I'm supposed to be sending in job applications, but I need a little break from that.
In short: Peter and Olivia are a couple and all cute and happy. Walter is trying to find the answers to protecting our world in William Bell's old research, and he is obsessed with the idea of bring Bell's consciousness back through "soul magnets" which will draw the energy of his consciousness into a new host body. An aerospace scientist (guest star Alan Ruck) is trying to perfect a heavy metal serum that allows the human body to float by testing it on MD patients, in an effort to facilitate a way for his wheel-chair bound son to walk. In talking to the scientist, Walter realizes that the laws of physics are disintegrating on our side the way they are on the other side, making him all the more desperate to get Bell back. Peter tells Olivia that he killed the shape-shifters, and shows her the research he has done on the data cards he harvested from them. Walter figures out the trigger that will call Bell's energy to his new host, which (sadly) is Olivia. Cue creepy voice and tears.
First of all, I think Alan Ruck might be one of my favorite guest stars ever. He was on a few episodes of Greek as an academic dean, in a wonderful send up of 80's college movies, as well as on an episode of Justified as a mob-accountant turned dentist. I think he was underused on this episode of Fringe, but the case-of-the-week story really was secondary to Walter's story line, so there was only a limited amount of stuff for him to do. A parallel of "what would you do for your child's happiness?" and an instance of creating the very problem that you were trying to fix. But I was still glad to see him.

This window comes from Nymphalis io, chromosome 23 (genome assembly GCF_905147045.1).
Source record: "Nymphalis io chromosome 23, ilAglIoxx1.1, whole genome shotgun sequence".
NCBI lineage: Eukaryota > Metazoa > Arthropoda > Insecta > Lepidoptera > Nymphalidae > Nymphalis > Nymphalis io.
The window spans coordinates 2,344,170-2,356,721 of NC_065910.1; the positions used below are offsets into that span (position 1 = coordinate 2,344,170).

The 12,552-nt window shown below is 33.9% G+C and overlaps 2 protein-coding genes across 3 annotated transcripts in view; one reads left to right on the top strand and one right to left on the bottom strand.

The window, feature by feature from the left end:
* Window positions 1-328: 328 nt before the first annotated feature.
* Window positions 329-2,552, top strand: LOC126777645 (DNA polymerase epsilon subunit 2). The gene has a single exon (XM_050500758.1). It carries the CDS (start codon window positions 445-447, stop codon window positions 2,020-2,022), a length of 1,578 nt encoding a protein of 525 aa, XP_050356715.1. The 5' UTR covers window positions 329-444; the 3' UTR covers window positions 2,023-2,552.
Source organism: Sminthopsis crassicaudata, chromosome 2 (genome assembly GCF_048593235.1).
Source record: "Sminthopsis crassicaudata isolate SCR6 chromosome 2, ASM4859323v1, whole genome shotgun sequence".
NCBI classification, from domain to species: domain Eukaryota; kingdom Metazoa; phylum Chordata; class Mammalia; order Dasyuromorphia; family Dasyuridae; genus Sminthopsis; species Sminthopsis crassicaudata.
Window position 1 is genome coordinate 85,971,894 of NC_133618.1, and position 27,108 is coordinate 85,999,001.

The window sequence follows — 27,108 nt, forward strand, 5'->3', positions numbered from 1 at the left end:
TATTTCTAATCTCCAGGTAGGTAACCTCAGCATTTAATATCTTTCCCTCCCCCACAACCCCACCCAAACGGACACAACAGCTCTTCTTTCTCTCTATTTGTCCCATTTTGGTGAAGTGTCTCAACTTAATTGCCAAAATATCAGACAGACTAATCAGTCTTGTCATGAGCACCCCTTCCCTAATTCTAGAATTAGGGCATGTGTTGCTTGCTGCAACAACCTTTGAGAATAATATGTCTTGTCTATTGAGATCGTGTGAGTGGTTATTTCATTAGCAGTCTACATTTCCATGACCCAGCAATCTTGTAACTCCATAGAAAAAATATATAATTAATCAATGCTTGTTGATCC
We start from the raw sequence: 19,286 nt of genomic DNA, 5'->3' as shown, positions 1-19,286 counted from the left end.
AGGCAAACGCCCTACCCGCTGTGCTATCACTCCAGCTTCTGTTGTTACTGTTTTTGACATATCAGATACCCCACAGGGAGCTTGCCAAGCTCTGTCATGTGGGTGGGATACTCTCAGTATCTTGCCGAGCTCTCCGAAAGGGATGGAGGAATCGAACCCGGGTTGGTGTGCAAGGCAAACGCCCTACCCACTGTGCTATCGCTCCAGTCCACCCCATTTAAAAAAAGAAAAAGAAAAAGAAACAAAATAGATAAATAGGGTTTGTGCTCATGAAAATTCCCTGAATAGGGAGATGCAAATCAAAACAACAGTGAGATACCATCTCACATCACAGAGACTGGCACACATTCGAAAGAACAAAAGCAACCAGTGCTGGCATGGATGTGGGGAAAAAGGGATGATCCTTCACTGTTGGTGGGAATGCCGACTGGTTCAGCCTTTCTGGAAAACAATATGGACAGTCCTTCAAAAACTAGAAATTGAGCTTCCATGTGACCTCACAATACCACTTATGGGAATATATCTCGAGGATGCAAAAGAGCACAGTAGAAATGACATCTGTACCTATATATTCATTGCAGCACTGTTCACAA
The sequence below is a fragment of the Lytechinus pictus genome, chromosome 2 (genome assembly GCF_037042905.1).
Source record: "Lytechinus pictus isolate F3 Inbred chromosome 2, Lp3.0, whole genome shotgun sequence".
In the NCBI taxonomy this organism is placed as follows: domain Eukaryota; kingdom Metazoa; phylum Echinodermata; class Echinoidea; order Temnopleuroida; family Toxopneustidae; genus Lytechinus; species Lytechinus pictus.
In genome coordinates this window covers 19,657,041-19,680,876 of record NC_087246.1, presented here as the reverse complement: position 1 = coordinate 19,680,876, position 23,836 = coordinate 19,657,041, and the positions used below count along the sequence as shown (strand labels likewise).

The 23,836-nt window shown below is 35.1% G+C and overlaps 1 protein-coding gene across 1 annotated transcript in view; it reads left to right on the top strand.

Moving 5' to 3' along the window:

Obviously what we can really take away from this episode is that there is a certain point when parents should take a hands off approach to their children's lives, because trying to protect their happiness will inevitably destroy it. In the case of the scientist, he just hadn't accepted that his son was happy, in Walter's case he was expressly trying to shield Peter's currently contented condition, so you knew from the get go that something bad was going to happen. In a way, Walter is a tragic hero: his determination is a self-fulfilling prophecy, and despite Nina's brave choral warning, he pursued the wrong path for the right reason.
And again, who suffers? Olivia! Seriously! What experiments have not been performed on Olivia?!? (Sorry for all the exclamation points, I'm just a tad put out.) She already had someone else's memories implanted in her and now she has to play roadside motel to a dead guy. This girl just cannot catch a break. She made the decision to be happy, she chose something for herself instead of reacting to the series of unfortunate events in her life, and it really wasn't outside the realm of possibility for her to think "I doubt there are any more secret/illicit experiments that have been performed on me that would impede my having a functional relationship." The whole concept of regathering the energy of your soul into someone's body after you have died is deeply wrong, but to use Olivia as your host is just unbelievably cruel.
Maybe Peter-the-sometimes-killer can enact some revenge on her behalf. On whom, I'm not sure.
The TV Girl
Making the world a better place, one show at a time.
- The TV Girl
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- I guess you would like to know a little bit about the person making all these proclamations upon good taste and horrid characters. I'm Andrea and when I was 15 I fell in love. An hour after meeting "Buffy the Vampire Slayer" I was forever altered in the way only love can, and I never questioned for one minute afterwards that television offered me an amazing chance to experience lives and moments that I could never imagine. So now, when I'm not getting distracted by my real life, I write about TV. I also read, am finishing a Master's degree in English Literature, travel, am attempting to learn vegan cooking, am the 5th of 6 children, and drive my roommate nuts by constantly cleaning our already clean apartment. Now that we're old friends, time for you to take my opinions as the be all and end all.